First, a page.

Website v. Web Presence

a collection of interacting gears

Once upon a time on the internet, a company could hire a graphic artist to design a layout, pay Joe Compugeek $300 to throw some HTML together, direct this semester’s intern to type up a few lines of copy and presto; a corporate website was born. From there, the sales team could periodically restuff the page with a couple of hundred hidden keywords and everyone could sit back and watch the traffic flow.

Obviously, things have come a long way. For a while it was called web 2.0 (which I suppose it still technically is, though you don’t hear the term as much today) and then later the “social media revolution” (is that still happening?) but while fancy jargon is that thing we all love to hate while using as much as possible; I think something much more fundamental has swept through the world of the internet. A paradigm change in the way humanity experiences our technology.

But what does it do?

The internet is clearly popular. TV viewership is declining, fewer books are being sold, kids don’t even know what board games are these days; everyone is online instead. But if you imagine that all those billions of internet users are simply surfing from one static page to the next in some kind of Machiavellian dystopia fetish; you’ve not really been paying attention. The reality is both much more simplistic and much deeper at the same time. On the one hand, people do seem to have taken much of their lives online, opting for digital connections and experiences in place of physical ones. But as far as I can tell, we’re nowhere close to losing our humanity as some predicted. To the contrary, there are ample examples of ways in which our new connectivity has actually served to foster the shared human experience instead of hamper it (think Arab Spring for example).

The secret to how this has happened lies in the same root identity that makes Web 2.0 not Web 1.0. In other words, the change isn’t just that we’ve adapted to our new technology with amazing speed (barely 20 years, which is impressive) but that our technology has also adapted to us even faster.

Evolution 2.0

What I see happening is a form of human evolution. A sea change in the way we think about our technology. In the early days of computing (really any time before last week) the prevailing paradigm was one of adjustment, training, a learning curve. If you wanted to leverage the power of a new digital tool, you “learned” how to use it. People learned how to type, took classes on how to best use Word, and earned degrees in computer aided design. However, increasingly we now expect our technology to learn how to use us. We yell at iTunes when the music files won’t share properly (which means automatically). We bang our phones on the desk if their speech recognition can’t figure out our accents. We even expect our cars to diagnose themselves. In short, we have come not only to depend on our technology like never before; but also to design technologies that engage with us at our level.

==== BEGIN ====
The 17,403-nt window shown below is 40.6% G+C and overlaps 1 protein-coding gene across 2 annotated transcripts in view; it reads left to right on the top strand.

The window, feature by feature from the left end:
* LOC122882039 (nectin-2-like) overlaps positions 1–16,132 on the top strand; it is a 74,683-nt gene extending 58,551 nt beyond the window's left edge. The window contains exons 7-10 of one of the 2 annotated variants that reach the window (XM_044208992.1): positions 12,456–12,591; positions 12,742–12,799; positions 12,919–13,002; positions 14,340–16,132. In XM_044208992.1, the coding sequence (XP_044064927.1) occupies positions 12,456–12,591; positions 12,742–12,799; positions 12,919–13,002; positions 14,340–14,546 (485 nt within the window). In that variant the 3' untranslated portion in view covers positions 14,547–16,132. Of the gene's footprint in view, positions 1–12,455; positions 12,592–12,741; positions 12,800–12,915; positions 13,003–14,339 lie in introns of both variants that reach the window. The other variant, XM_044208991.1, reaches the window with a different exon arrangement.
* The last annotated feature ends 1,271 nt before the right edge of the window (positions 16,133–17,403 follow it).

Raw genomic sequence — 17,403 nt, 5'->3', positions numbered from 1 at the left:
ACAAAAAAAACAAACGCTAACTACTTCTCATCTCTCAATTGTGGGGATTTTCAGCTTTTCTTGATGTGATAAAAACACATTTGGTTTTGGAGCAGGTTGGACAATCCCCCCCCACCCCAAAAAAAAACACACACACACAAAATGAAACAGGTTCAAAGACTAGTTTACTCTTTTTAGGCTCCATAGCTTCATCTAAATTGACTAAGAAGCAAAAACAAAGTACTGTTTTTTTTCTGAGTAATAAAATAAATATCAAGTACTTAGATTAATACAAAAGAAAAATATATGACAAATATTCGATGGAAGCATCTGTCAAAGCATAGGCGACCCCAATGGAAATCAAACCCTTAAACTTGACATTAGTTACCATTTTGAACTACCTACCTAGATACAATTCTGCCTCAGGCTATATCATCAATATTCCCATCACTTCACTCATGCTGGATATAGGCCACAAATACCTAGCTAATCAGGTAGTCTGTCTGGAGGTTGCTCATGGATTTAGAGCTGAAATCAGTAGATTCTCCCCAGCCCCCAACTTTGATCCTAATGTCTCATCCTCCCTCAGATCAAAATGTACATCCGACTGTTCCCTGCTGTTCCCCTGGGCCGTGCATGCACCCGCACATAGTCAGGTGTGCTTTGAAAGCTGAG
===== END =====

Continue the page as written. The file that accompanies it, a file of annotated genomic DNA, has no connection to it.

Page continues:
On a device by device level, this doesn’t seem like much of a change. We still struggle to figure out the menu on each Android or iOS update for example, and it seems like computers can never quite do what we wish they would (I still can’t fling my files around from one box to the next Iron Man style). But the fact that we are even asking these things of our devices demonstrates my point; we have already made the switch in our expectations, the rest is only a matter of time.

Back to websites...

Understanding this paradigm change can help us to better design our company websites. You see, when it comes to building a great site, exceeding user expectation has always been key. Developing a truly effective web presence today requires more than a few lines of clever code; it also requires a sense of what your users need. The real difference between awesome web 2.0 profiles and the old hack sites with which we opened this article doesn’t lie in the coding, the graphics, or even the content. It lies in the service. Just as people have come to expect a new kind of output from their phones, cars, and home computers, so to do they expect a new kind of response from your company’s online presence.

All those millions and millions of web users aren’t just surfing from page to page absorbing predefined content until their eyes fall out. They’re out there doing things. They’re organizing their healthcare, hanging out with friends, consuming media, creating media, managing their money, making more money, living their lives. The internet is no longer the place you go when you want to find the phone number for the pizza shop in your town. It’s now the place you go to figure out which pizza place your friends like best, design your favorite custom pie, pontificate about the political ramifications of the chain’s CEO’s latest outburst, and then watch a movie until the food arrives.

A web presence is no longer a simple website. It’s now the sum of your communication; the media through which your customers experience your brand.  This can include a website, Facebook page, Twitter feed, or a mobile phone app; but whatever the case, that presence is increasingly social… And increasingly out of your direct control!  Yelp, product reviews, Facebook likes and shares, upstart bloggers, consumer recommendations, and customer video reviews all work together to share, analyze, and even directly rework your products and services to suit the fancies of your customer base.

Websites no longer have the capacity to fulfil these kinds of user demands; but a web presence does. The difference is in what you offer – a little data, or an experience. Stick with the former, and you might as well pack it in now, your company demise has already been written.


Kjeld Lindsted Kjeld Lindsted
Content Architecture, Copywriting, and Editing
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